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Am J Rhinol Allergy. 2009 May-Jun;23(3):328-30. doi: 10.2500/ajra.2009.23.3322.

Current management of juvenile nasopharyngeal angiofibroma: a tertiary center experience 1999-2007.

Author information

1
Department of Otorhinolaryngology-Head and Neck Surgery, Hospital of the University of Pennsylvania, Philadelphia, Pennsylvania 19104-4206, USA. benjamin.bleier@uphs.upenn.edu

Abstract

BACKGROUND:

Over the past 10 years, the management of juvenile nasopharyngeal angiofibroma (JNA) has been redefined because of the improvement of transnasal skull base techniques. However, the limits of endoscopic resection still have to be fully defined. The purpose of this study was to report on a series of patients presenting with JNA in an effort to further define an optimal treatment algorithm and improve outcomes.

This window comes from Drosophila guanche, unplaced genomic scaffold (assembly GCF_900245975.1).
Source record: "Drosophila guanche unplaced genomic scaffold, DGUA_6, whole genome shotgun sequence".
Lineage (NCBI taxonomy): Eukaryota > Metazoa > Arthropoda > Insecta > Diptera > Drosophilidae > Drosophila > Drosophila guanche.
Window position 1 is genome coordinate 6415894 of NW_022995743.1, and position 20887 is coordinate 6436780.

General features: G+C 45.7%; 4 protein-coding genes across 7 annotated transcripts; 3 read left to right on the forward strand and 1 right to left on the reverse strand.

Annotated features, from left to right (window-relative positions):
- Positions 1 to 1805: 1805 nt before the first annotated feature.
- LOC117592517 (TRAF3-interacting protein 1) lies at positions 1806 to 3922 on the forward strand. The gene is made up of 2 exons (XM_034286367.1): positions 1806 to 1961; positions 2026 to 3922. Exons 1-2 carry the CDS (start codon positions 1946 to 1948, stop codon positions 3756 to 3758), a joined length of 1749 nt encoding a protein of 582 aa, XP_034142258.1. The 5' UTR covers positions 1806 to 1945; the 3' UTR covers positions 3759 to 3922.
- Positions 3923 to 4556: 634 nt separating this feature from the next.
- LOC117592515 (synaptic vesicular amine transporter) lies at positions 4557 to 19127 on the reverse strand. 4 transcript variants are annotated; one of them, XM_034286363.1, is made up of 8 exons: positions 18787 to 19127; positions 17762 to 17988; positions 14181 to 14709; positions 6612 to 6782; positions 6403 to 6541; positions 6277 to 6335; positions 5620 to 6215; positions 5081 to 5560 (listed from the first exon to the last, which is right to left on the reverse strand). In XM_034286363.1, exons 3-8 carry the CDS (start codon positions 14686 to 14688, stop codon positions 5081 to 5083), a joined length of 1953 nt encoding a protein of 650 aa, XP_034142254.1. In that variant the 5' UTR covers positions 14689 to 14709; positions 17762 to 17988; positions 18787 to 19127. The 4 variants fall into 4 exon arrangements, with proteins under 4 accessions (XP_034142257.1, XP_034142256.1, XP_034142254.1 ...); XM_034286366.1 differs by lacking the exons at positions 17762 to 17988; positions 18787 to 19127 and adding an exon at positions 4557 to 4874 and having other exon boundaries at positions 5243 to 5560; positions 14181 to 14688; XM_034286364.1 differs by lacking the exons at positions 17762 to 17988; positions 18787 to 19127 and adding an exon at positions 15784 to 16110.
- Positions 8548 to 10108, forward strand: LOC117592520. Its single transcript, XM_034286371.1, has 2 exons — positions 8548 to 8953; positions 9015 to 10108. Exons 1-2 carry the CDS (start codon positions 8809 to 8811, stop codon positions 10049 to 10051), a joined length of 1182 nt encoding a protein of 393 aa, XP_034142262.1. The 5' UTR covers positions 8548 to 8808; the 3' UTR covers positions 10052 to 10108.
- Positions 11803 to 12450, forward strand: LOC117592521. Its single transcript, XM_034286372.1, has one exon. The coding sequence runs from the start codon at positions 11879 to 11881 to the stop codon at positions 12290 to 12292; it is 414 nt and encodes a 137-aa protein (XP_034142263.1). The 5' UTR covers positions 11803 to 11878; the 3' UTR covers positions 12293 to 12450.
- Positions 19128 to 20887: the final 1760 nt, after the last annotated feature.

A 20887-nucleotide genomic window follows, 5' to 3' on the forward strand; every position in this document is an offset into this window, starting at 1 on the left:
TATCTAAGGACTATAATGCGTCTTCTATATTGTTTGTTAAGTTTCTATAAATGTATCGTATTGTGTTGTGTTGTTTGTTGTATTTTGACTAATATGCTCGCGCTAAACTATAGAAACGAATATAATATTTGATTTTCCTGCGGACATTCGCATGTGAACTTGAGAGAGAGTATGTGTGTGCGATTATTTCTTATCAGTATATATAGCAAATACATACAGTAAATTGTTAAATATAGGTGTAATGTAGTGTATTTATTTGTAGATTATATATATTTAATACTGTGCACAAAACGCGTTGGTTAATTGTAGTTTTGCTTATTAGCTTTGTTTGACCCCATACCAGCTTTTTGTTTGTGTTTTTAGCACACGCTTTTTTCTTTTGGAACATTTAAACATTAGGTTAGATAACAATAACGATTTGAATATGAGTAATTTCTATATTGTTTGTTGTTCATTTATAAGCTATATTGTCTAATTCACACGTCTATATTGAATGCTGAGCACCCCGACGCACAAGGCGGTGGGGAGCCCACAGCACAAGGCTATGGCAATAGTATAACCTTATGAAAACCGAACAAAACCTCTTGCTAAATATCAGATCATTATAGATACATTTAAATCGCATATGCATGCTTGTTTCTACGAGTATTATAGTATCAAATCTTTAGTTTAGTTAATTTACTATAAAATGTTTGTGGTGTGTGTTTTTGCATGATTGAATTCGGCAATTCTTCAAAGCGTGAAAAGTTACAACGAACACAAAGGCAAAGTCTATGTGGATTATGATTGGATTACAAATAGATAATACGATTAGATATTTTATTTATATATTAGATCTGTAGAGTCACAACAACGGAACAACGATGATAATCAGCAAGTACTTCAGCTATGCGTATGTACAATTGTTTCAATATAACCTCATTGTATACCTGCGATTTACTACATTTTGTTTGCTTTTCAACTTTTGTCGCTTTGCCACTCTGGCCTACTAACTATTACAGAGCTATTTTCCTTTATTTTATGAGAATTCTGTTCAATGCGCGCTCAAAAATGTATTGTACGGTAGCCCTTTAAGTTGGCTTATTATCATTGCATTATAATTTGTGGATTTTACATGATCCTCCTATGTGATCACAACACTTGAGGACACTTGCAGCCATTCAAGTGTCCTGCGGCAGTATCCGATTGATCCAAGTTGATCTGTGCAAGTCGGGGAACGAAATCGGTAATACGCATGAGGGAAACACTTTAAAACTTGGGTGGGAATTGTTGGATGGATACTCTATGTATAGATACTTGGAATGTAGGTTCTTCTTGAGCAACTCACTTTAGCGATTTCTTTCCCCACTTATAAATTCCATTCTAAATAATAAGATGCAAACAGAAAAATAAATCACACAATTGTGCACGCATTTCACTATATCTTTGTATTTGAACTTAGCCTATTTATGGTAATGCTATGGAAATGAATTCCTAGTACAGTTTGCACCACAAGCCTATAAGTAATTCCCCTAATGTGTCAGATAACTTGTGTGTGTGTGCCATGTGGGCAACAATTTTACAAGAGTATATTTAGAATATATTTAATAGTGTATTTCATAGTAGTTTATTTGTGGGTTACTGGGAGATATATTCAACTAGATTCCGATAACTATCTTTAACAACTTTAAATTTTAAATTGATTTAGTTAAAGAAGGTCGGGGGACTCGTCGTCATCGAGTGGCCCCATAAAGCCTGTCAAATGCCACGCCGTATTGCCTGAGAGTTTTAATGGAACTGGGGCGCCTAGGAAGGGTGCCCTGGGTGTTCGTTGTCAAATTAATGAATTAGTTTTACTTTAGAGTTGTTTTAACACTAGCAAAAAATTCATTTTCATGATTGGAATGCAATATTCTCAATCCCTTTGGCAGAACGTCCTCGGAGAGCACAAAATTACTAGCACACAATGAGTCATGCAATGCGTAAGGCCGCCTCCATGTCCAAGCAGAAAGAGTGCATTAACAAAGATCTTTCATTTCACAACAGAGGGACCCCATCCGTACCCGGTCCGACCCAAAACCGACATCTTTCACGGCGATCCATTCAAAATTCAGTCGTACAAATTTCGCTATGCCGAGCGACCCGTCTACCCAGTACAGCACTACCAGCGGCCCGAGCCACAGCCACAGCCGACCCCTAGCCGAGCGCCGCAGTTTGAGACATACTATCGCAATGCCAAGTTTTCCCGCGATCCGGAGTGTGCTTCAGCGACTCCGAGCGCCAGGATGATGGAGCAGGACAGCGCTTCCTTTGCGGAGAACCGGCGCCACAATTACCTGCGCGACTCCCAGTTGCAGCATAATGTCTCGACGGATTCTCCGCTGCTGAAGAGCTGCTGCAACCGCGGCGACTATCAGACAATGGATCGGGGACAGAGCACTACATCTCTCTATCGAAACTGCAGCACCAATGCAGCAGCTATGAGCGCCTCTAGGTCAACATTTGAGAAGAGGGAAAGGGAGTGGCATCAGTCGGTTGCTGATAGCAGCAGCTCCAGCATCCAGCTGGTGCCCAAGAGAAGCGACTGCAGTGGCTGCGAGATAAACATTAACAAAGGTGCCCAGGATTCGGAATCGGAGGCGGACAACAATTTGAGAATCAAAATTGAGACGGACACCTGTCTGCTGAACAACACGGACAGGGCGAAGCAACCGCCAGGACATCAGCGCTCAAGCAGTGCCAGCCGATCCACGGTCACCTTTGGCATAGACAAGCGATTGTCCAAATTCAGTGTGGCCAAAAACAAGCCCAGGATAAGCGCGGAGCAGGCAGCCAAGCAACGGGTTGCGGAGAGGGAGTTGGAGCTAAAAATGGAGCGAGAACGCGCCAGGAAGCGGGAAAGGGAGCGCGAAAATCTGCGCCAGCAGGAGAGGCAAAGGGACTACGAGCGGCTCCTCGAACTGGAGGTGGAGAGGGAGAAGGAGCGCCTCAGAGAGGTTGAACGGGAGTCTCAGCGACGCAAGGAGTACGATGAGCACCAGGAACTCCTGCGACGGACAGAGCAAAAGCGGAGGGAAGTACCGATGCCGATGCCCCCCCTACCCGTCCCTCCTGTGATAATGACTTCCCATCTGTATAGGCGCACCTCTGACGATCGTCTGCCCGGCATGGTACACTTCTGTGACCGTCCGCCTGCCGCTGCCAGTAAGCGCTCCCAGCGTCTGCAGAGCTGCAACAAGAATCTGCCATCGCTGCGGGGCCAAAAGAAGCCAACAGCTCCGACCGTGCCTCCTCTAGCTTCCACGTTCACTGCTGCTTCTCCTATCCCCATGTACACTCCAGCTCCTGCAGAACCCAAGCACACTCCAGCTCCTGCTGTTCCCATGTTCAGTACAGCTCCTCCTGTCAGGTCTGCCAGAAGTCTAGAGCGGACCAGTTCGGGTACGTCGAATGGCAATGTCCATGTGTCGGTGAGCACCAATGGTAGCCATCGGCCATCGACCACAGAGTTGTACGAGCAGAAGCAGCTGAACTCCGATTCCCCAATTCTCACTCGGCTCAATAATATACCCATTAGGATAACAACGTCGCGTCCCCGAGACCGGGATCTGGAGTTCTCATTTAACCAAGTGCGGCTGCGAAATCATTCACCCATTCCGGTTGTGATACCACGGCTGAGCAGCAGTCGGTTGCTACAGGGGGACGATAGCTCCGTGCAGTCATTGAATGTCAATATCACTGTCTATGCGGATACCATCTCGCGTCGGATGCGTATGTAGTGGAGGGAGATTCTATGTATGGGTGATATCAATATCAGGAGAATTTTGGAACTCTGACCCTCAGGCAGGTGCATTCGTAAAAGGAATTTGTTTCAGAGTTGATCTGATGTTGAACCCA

METHODS:

A retrospective review was performed of 18 patients presenting to a tertiary care institution with JNA from 1999 to 2007. Patients were categorized by Andrews stage and data were collected on presentation, operative technique, and postoperative course.

RESULTS:

All patients underwent preoperative embolization. Stages 1, 2, and one 3a lesions were approached endoscopically while the remainder underwent open resection. In the endoscopic group the intraoperative blood loss was almost half that of the open group (506 versus 934 mL) and the average hospital stay was 1 day less (3 vs. 4 days).

CONCLUSION:

Endoscopic resection is reasonable for Andrews stage 1, 2, and select 3a lesions and may allow for less bleeding and a shorter hospital stay. This study supports the current trend of expansion of indications for endoscopic JNA resection.

PMID:
19490810
DOI:
10.2500/ajra.2009.23.3322
[Indexed for MEDLINE]

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